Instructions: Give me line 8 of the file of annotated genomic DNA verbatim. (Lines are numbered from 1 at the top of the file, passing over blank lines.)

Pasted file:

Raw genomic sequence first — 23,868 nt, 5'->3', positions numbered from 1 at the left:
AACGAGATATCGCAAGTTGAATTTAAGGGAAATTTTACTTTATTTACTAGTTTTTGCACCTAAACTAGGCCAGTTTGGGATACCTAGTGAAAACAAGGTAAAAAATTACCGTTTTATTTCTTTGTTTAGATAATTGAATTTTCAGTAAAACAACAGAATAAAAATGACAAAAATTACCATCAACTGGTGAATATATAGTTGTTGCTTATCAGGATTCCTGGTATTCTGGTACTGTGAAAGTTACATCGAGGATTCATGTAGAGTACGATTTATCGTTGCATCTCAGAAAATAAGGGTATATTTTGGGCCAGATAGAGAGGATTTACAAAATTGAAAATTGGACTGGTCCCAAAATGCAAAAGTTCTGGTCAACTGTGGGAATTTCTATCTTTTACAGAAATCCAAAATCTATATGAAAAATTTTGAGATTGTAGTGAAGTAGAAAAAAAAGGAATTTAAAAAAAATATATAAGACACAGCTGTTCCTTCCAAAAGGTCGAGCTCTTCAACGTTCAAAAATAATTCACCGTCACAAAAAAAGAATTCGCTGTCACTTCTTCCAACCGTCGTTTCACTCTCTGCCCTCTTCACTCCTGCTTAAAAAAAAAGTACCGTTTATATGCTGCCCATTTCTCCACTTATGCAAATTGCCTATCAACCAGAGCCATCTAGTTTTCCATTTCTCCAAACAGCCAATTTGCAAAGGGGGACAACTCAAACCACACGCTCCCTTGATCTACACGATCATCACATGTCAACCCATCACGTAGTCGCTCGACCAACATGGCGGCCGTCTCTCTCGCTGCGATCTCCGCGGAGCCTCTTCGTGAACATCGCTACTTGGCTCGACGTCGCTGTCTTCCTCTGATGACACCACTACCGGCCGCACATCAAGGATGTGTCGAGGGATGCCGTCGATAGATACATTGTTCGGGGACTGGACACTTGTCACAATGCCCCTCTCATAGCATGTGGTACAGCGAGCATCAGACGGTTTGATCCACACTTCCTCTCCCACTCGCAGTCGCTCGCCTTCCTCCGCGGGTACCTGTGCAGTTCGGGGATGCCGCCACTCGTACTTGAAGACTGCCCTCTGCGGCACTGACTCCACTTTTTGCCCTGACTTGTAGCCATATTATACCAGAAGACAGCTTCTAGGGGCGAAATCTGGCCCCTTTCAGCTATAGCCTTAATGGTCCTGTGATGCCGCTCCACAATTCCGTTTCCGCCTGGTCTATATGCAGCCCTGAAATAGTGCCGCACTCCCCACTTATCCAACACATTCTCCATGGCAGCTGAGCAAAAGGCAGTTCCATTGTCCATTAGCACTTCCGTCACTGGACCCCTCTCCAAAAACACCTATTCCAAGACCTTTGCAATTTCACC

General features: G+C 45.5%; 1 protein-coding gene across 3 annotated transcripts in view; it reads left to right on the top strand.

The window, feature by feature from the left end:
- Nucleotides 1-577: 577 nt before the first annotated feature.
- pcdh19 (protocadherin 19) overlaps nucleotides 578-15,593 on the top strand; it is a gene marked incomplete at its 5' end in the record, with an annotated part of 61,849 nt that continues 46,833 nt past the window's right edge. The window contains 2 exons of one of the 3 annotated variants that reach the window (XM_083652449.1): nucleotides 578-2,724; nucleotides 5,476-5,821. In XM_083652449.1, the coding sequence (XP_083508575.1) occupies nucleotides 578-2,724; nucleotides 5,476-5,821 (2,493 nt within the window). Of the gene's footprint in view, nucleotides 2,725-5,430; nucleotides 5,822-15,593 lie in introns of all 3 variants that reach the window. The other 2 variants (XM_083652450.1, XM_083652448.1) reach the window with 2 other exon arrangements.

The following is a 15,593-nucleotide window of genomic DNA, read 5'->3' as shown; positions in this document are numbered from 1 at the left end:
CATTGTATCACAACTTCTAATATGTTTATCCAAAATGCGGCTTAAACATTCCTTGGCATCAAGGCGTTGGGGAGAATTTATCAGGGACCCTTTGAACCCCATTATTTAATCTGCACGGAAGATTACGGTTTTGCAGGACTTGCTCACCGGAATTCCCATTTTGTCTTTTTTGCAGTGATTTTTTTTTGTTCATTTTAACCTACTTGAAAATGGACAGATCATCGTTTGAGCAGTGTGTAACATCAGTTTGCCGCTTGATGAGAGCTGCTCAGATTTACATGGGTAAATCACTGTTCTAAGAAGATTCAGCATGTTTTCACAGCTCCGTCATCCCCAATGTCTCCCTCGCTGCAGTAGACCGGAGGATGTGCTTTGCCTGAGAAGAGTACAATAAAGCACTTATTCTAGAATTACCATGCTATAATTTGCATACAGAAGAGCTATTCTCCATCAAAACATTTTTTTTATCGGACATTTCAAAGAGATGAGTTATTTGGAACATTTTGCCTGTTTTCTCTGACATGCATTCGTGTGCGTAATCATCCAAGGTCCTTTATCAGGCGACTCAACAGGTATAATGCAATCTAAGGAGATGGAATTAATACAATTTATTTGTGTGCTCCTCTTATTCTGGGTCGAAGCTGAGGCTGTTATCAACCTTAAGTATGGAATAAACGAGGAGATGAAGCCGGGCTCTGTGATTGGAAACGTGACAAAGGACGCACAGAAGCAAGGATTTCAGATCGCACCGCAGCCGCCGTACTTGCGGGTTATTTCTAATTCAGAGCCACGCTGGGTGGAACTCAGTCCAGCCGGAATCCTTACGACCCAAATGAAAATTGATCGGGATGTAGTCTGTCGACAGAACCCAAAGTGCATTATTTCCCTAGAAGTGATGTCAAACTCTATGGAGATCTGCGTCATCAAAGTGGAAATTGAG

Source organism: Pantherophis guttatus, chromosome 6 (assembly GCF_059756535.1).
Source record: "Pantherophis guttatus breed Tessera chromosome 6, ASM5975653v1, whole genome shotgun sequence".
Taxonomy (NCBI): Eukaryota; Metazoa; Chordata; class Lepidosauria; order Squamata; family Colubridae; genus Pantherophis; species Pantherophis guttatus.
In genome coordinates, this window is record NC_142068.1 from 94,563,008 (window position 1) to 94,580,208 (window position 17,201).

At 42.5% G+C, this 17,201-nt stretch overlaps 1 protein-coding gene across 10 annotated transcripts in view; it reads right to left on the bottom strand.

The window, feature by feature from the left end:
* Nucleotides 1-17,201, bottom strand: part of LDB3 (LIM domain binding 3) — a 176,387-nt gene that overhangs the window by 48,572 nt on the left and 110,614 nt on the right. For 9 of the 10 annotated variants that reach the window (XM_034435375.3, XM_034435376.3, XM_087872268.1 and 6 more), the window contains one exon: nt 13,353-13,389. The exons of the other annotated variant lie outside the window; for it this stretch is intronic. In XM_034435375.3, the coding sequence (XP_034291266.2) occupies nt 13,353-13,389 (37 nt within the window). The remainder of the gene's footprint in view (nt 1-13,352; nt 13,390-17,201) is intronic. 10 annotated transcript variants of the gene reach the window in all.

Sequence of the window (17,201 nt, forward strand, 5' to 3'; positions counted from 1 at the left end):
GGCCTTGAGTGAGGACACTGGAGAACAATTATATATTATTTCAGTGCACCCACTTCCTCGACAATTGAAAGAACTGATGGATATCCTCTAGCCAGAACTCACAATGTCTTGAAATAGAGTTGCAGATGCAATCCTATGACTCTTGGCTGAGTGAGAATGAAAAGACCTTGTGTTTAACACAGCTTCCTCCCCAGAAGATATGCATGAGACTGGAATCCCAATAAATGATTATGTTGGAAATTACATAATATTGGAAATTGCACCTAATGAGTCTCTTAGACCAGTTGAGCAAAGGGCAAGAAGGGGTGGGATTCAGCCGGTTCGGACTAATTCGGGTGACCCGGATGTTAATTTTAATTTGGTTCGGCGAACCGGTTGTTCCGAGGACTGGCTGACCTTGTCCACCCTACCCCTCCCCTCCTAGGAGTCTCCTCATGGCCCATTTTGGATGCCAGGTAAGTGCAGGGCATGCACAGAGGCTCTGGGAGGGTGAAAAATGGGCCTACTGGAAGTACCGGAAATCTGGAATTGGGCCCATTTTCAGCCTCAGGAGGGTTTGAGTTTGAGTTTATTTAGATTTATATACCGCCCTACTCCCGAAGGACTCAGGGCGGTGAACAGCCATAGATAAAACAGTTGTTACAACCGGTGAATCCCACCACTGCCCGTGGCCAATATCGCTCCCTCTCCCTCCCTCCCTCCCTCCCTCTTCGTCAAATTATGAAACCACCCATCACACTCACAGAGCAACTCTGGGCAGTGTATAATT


CATTGTATCACAACTTCTAATATGTTTATCCAAAATGCGGCTTAAACATTCCTTGGCATCAAGGCGTTGGGGAGAATTTATCAGGGACCCTTTGAACCCCATTATTTAATCTGCACGGAAGATTACGGTTTTGCAGGACTTGCTCACCGGAATTCCCATTTTGTCTTTTTTGCAGTGATTTTTTTTTGTTCATTTTAACCTACTTGAAAATGGACAGATCATCGTTTGAGCAGTGTGTAACATCAGTTTGCCGCTTGATGAGAGCTGCTCAGATTTACATGGGTAAATCACTGTTCTAAGAAGATTCAGCATGTTTTCACAGCTCCGTCATCCCCAATGTCTCCCTCGCTGCAGTAGACCGGAGGATGTGCTTTGCCTGAGAAGAGTACAATAAAGCACTTATTCTAGAATTACCATGCTATAATTTGCATACAGAAGAGCTATTCTCCATCAAAACATTTTTTTTATCGGACATTTCAAAGAGATGAGTTATTTGGAACATTTTGCCTGTTTTCTCTGACATGCATTCGTGTGCGTAATCATCCAAGGTCCTTTATCAGGCGACTCAACAGGTATAATGCAATCTAAGGAGATGGAATTAATACAATTTATTTGTGTGCTCCTCTTATTCTGGGTCGAAGCTGAGGCTGTTATCAACCTTAAGTATGGAATAAACGAGGAGATGAAGCCGGGCTCTGTGATTGGAAACGTGACAAAGGACGCACAGAAGCAAGGATTTCAGATCGCACCGCAGCCGCCGTACTTGCGGGTTATTTCTAATTCAGAGCCACGCTGGGTGGAACTCAGTCCAGCCGGAATCCTTACGACCCAAATGAAAATTGATCGGGATGTAGTCTGTCGACAGAACCCAAAGTGCATTATTTCCCTAGAAGTGATGTCAAACTCTATGGAGATCTGCGTCATCAAAGTGGAAATTGAG